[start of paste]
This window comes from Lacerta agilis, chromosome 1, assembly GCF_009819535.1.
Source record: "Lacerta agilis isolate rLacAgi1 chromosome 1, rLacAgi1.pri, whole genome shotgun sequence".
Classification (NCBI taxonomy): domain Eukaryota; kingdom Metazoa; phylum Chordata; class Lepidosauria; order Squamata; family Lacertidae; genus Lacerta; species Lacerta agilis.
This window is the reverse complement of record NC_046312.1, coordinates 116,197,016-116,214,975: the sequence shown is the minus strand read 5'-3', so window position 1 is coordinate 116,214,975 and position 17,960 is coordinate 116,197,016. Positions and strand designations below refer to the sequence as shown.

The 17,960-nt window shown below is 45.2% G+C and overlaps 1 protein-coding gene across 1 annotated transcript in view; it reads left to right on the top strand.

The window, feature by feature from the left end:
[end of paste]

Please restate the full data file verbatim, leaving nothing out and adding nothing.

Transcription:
This window comes from Lacerta agilis, chromosome 1, assembly GCF_009819535.1.
Source record: "Lacerta agilis isolate rLacAgi1 chromosome 1, rLacAgi1.pri, whole genome shotgun sequence".
Classification (NCBI taxonomy): domain Eukaryota; kingdom Metazoa; phylum Chordata; class Lepidosauria; order Squamata; family Lacertidae; genus Lacerta; species Lacerta agilis.
This window is the reverse complement of record NC_046312.1, coordinates 116,197,016-116,214,975: the sequence shown is the minus strand read 5'-3', so window position 1 is coordinate 116,214,975 and position 17,960 is coordinate 116,197,016. Positions and strand designations below refer to the sequence as shown.

The 17,960-nt window shown below is 45.2% G+C and overlaps 1 protein-coding gene across 1 annotated transcript in view; it reads left to right on the top strand.

The window, feature by feature from the left end: